Scarlet Macaw Project
In the return of the scarlet macaw project, we are focusing our efforts on defining the population size and the flaying patrons of the invidious. The first account of the year has been conducted during February 24. We divided the group in three sub groups, trying to cover the National Park in 360° to watch where the macaws are coming from, where they are going and how many they are.
In April we are going to start searching for macaw nest to study and count them in a better way. For the moment we have seen three macaws of a population estimated as 14 individuals, they are difficult to see but when they appear everyone becomes very happy, their amazing colors and their general aspect sum to the point that they are critically endangered, makes them very attractive for the people.
Maintenance is a very significant element in our job. We can’t keep doing conservation if our buildings are falling down. The first week of February was particularly windy, windy enough to stop working on field jobs because it was dangerous to receive a hit of a branch in our heads or worse. We use most of the job time of that week to work on buildings maintenance; as for example, laundry, office and kitchen clean up, put in order the work shop, watering the nursery garden, recycling and some other camp duties.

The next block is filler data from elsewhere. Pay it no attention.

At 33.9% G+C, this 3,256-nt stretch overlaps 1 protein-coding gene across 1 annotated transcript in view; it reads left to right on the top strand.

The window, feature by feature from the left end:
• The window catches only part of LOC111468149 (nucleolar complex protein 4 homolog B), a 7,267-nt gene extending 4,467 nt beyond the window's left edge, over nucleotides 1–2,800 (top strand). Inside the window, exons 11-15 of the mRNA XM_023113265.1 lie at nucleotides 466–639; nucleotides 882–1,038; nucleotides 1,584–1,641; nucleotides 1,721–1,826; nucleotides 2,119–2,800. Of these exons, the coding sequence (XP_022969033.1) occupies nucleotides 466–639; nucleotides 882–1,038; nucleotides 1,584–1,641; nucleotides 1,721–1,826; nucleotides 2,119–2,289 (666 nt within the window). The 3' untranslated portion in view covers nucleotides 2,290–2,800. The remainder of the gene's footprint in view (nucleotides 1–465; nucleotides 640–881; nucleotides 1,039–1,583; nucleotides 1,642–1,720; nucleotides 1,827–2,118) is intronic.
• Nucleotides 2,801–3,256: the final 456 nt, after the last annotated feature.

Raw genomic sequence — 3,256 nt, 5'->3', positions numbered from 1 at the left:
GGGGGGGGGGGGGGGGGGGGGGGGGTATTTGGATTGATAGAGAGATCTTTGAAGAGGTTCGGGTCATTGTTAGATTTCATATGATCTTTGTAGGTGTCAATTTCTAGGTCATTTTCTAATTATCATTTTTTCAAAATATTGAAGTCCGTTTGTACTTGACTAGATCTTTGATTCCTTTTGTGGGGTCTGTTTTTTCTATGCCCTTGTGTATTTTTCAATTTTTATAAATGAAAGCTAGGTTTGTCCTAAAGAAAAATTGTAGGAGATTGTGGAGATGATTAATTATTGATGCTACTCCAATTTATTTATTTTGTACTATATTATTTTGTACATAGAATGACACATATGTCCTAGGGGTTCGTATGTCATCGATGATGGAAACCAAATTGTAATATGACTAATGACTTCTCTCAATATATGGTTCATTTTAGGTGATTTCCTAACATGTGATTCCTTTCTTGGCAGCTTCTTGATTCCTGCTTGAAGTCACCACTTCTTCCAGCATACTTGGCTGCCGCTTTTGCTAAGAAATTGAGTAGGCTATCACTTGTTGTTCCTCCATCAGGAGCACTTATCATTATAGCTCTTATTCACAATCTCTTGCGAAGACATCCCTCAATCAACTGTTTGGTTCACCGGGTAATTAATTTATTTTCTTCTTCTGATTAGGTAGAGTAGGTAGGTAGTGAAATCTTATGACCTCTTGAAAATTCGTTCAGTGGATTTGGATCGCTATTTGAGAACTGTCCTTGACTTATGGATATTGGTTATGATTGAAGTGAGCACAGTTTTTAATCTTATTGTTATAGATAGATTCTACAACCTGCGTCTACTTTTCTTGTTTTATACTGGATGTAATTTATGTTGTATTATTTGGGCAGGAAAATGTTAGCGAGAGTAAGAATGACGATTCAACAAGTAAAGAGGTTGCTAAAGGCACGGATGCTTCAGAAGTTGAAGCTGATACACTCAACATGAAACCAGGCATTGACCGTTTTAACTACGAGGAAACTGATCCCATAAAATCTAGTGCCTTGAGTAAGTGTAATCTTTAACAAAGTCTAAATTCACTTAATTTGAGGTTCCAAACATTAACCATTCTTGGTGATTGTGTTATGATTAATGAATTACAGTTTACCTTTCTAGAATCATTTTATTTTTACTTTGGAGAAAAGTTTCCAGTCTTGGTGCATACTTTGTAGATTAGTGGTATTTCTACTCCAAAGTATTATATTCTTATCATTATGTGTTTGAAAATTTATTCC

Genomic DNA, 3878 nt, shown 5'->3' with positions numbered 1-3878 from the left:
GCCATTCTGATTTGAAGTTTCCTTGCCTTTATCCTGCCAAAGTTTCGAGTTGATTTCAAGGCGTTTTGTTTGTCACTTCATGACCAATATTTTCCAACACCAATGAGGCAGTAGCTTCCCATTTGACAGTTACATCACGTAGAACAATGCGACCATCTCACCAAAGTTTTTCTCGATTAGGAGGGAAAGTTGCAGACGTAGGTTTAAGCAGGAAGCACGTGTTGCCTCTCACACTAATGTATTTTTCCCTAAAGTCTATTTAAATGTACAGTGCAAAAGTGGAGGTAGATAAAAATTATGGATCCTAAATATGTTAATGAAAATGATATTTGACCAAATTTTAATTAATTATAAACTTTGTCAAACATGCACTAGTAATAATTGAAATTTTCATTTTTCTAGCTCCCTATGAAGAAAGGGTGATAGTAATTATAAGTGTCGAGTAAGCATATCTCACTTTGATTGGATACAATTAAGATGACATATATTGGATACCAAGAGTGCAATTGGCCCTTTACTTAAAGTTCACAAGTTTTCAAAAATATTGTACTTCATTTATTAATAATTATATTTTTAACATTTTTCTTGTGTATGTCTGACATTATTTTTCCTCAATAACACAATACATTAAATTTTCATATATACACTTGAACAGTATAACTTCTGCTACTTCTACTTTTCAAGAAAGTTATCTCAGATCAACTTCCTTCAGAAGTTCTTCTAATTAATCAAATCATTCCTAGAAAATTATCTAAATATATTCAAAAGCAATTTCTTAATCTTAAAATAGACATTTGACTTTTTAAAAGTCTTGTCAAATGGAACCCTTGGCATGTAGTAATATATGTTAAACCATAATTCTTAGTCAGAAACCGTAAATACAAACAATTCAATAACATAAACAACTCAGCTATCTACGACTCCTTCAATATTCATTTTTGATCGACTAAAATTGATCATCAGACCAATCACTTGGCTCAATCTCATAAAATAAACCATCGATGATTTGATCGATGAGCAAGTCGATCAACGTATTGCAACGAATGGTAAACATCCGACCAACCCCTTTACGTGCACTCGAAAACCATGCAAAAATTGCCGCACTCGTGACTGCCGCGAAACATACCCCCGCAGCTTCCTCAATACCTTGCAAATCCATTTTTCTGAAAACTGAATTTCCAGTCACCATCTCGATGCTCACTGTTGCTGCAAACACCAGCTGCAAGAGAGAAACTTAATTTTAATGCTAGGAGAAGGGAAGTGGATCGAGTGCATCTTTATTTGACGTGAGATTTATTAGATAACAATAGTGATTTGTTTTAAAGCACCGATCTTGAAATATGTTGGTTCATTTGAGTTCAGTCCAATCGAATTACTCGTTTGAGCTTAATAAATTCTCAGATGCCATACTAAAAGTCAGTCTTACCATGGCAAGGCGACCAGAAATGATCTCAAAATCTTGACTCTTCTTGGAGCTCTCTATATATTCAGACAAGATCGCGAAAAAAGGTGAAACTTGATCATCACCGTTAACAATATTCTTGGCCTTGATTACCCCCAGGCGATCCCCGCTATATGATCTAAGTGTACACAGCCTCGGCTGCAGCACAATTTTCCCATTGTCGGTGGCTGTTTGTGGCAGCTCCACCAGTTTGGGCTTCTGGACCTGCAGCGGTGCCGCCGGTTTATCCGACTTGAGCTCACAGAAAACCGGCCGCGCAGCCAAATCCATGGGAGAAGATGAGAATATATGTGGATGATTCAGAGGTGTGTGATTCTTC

The rest of the weeks of January and February we did the camp duties at least once a week. The volunteers know how necessary is maintenance and they are agree to help in this issue, of course if ever we can go to do research after words.
This is a project which is just starting, after a long period of planning and developing the best way to do it we feel very proud to show the first results of this project during the year. Until now we have count a total of 85 monkeys of 6 howler monkey troops.
This project pretend to study the howler monkeys in long terms (about 10 years), with the idea of detect any fluctuation in the howler monkey population in the National Park. But also we want to study some aspects poorly known about their behavior, their home range and make projections for the future in 100 years too.
Volunteers feel very enthusiastic, mostly because monkeys are very friendly animals and very interesting at the same time. They seems to be many in Barra Honda, but we can’t tell how many yet, so the idea of create this information makes everyone be excited.
Eduardo Artavia –Biologist
Oscar Rosales - Camp Officer